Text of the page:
General Fusion Inc. took a hop across the pond earlier this year to start work on a demonstration plant for its fusion power technology.
The B.C. cleantech firm is now taking a hop across Metro Vancouver for its new headquarters as it plans to quadruple its workforce in the coming years.
Workers are set to begin relocating from Burnaby to Richmond later this year after General Fusion revealed Wednesday it’s signed an agreement with Vancouver International Airport (YVR) to lease a 60,000-square-foot facility on airport property.
The new facility on Sea Island will host the corporate offices, many of its engineering labs and serve as the primary site for development of its fusion technology.
A prototype facility, which is expected to be operational by 2025, was previously announced to be under development at the U.K. Atomic Energy Authority’s Culham campus in southern England.
“We really worked hard to look around. Not only Canada but a bunch of other jurisdictions. But ultimately this was something that was really important to us because this is the thing that's going to fuel our growth,” CEO Christofer Mowry told BIV in June, adding the demonstration plant needed to be in a location close to an established, globally recognized fusion research centre.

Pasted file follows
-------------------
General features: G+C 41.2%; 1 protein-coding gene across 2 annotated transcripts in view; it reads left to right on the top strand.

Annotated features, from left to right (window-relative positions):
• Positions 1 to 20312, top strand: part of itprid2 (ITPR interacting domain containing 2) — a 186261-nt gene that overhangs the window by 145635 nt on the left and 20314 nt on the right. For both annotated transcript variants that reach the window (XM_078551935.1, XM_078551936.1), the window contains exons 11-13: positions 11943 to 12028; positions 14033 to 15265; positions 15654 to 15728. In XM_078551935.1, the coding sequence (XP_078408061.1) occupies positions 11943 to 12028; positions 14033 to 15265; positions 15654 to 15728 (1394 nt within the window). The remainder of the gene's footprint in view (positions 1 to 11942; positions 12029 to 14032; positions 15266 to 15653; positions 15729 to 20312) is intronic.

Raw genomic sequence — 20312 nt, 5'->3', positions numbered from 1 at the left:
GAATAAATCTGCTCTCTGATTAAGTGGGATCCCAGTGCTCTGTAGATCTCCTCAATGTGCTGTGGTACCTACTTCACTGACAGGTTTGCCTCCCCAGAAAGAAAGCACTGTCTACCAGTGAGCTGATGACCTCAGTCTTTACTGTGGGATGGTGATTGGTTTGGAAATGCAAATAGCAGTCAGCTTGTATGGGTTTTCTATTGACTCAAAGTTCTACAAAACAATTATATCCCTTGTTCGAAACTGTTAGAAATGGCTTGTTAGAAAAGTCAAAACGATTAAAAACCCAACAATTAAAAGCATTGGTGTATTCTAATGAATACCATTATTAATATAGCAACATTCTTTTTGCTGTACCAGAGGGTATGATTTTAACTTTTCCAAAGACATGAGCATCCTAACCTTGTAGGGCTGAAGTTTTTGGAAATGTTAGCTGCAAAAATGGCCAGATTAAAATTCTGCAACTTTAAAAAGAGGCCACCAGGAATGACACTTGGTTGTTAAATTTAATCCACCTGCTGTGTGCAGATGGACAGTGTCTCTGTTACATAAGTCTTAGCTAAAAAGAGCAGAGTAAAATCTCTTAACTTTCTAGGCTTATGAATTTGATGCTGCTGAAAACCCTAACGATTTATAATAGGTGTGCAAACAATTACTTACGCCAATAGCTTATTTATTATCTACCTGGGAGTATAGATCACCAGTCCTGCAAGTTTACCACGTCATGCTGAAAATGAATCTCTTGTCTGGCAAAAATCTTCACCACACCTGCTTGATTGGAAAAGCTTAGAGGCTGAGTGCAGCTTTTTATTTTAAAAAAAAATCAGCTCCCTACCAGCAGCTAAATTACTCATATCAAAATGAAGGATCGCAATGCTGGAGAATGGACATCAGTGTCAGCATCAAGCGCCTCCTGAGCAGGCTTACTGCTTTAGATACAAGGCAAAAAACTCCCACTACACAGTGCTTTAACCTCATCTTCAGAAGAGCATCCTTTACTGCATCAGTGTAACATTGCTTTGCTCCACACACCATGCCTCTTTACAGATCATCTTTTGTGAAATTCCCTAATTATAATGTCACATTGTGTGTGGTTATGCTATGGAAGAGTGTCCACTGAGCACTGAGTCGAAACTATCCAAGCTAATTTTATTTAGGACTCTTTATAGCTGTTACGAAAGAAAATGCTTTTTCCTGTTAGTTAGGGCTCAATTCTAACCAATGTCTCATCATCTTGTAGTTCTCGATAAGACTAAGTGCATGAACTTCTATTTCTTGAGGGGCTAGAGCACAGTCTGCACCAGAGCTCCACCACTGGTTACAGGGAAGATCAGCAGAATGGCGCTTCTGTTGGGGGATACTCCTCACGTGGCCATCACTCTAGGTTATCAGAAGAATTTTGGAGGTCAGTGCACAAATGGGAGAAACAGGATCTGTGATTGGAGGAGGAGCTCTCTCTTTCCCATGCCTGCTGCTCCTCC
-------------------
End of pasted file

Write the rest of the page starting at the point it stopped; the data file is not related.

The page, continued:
“We've got our feet firmly planted in Vancouver … But it's also a story about spreading our wings and being a part of the global energy industry in a big way.”
He revealed back in the spring a new headquarters was needed to offer more space and “a better place to the host the world when they come in and see us.”
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The company currently employs 140 workers and General Fusion said in a release it would be quadrupling its headcount “over the next few years” as it draws closer to commercializing its fusion technology.
Fusion energy is produced when atoms are fused, kicking out neutrons, which then power a reaction that can generate heat. It is most often associated as a process that occurs in the sun.
Producing a fusion reaction on Earth first requires turning two elements — deuterium and tritium, which are both heavy hydrogen isotopes — into a plasma.
Unlike fission power, which uses highly radioactive uranium and produces long-lived radioactive waste, the radioactive residuals of fusion power would be short-lived, and there is no risk of runaway meltdowns.
The company has raised “significantly above” US$200 million from investors since its founding, according Mowry.